Thursday evening, Vice President Mike Pence invited a group of March for Life leaders and allies to the White House for a last minute, private reception.
It was informal, almost familial—the thirty people gathered in Pence’s ceremonial office in the Eisenhower Executive Office Building have known one another for years, all working together to fight America’s abortion policies. For many, the moment was emotional, and as they greeted one another, they shared a running joke: “How long it has it been since you have been in here?”
For about an hour, over petit fours and coffee, they celebrated their success in getting this Administration to the White House and their hope that policy will turn in their favor.
“That was a first for me for sure,” Jeanne Mancini, president of the March for Life, says. “I’ve met the vice president before, but I thought I would have to remind him of my name.” Instead, Pence knew exactly who she was, and he recognized her and others to thank them for their work.
Trump advisor Kellyanne Conway joined, as did Pence’s wife Karen and their daughter Charlotte. Other groups represented included Susan B. Anthony’s List, the Knights of Columbus, Students for Life, Care Net, Heartbeat International and Focus on the Family, Mancini says. Pence told the group how his calling to public office, she adds, “had to do with respect for the human person, helping to protect life” and that now “he is grateful to come to this position to continue to serve in that capacity and to have more influence.”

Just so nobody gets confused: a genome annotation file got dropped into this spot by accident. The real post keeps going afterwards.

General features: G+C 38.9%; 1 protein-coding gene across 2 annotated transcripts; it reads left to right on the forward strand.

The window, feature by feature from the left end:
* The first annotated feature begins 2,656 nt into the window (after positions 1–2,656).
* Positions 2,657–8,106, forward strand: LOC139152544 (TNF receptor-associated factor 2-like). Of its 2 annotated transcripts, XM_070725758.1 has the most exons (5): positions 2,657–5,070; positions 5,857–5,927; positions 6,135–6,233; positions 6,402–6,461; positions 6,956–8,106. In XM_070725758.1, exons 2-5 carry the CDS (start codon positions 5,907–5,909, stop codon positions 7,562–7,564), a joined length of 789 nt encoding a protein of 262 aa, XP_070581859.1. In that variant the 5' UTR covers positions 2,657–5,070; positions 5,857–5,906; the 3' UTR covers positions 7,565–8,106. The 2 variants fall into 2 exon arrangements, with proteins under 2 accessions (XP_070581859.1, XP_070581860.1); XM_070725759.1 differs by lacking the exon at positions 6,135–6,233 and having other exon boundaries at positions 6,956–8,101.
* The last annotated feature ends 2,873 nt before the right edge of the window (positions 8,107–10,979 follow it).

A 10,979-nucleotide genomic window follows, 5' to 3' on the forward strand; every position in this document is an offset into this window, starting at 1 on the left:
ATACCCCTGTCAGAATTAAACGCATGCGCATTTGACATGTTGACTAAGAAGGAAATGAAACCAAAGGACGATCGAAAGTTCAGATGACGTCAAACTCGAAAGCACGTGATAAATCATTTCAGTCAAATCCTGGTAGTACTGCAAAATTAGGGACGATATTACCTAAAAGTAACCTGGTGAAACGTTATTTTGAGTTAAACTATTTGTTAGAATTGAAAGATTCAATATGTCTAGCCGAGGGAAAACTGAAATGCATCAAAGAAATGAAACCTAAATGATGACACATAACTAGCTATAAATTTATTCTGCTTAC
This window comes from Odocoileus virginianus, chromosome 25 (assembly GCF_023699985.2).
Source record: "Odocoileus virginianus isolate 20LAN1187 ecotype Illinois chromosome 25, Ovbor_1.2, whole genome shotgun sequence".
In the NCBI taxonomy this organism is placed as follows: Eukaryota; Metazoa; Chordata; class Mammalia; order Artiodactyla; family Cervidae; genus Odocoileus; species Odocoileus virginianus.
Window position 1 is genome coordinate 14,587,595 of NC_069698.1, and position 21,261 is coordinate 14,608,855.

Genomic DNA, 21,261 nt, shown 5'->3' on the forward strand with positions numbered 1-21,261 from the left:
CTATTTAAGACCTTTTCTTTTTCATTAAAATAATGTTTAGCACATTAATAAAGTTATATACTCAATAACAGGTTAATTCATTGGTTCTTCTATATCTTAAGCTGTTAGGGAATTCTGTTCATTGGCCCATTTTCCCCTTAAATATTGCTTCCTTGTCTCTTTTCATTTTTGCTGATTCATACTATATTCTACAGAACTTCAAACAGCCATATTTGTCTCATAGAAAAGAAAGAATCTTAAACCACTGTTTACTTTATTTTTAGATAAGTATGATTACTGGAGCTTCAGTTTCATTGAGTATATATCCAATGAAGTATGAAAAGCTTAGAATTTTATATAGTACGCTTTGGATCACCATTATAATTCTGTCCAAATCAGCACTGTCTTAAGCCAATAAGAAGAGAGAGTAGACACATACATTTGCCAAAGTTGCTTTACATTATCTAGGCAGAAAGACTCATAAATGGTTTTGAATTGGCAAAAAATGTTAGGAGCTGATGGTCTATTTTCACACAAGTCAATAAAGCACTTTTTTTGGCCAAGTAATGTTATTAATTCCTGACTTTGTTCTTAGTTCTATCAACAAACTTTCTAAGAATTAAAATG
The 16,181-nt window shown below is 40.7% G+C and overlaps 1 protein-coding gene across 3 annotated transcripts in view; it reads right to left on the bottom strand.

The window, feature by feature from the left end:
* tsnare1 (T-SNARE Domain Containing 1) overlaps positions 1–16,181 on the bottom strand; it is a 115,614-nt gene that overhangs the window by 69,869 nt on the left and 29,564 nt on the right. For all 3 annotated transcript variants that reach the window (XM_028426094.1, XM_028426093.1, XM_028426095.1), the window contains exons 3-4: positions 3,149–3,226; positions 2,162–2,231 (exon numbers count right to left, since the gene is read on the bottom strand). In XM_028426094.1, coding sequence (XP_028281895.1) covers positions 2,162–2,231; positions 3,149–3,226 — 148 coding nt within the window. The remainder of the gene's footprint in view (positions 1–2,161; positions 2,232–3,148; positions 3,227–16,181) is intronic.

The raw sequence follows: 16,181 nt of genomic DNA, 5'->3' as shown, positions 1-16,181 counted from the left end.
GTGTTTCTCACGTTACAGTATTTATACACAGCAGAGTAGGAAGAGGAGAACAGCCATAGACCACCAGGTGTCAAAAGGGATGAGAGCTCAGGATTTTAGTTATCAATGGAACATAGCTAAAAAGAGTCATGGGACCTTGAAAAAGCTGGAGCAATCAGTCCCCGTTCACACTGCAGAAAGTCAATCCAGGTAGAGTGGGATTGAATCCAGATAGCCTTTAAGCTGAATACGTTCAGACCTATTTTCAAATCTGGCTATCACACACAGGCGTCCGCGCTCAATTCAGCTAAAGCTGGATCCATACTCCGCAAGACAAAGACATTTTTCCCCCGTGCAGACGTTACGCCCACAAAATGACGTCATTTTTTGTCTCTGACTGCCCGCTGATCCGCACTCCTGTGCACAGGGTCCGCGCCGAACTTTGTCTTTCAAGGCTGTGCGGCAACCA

The moment, on the eve of the 43rd March for Life, was another sign that the anti-abortion movement’s political strength has reached its highest level since Roe v. Wade. On Friday, Pence, who has spoken to the group before, will join the march in person as vice president. Until now, no sitting vice president or president has ever attended. President Trump was expected to call the group via phone, as did presidents Ronald Reagan and both presidents Bush. Conway will also speak.
“The fact that the Vice President of the United States is supporting the March for life is deeply meaningful,” says Charmaine Yoest, senior fellow at American Values, who was also present Thursday evening. “We began the week with the President reinstating the Mexico City policy, the next day the House passed a measure to make Hyde Amendment permanent, and now the week ends with the vice president speaking to the March for Life, and then looking forward to the president naming his Supreme Court nominee next week, it is a remarkable start to this Administration.”
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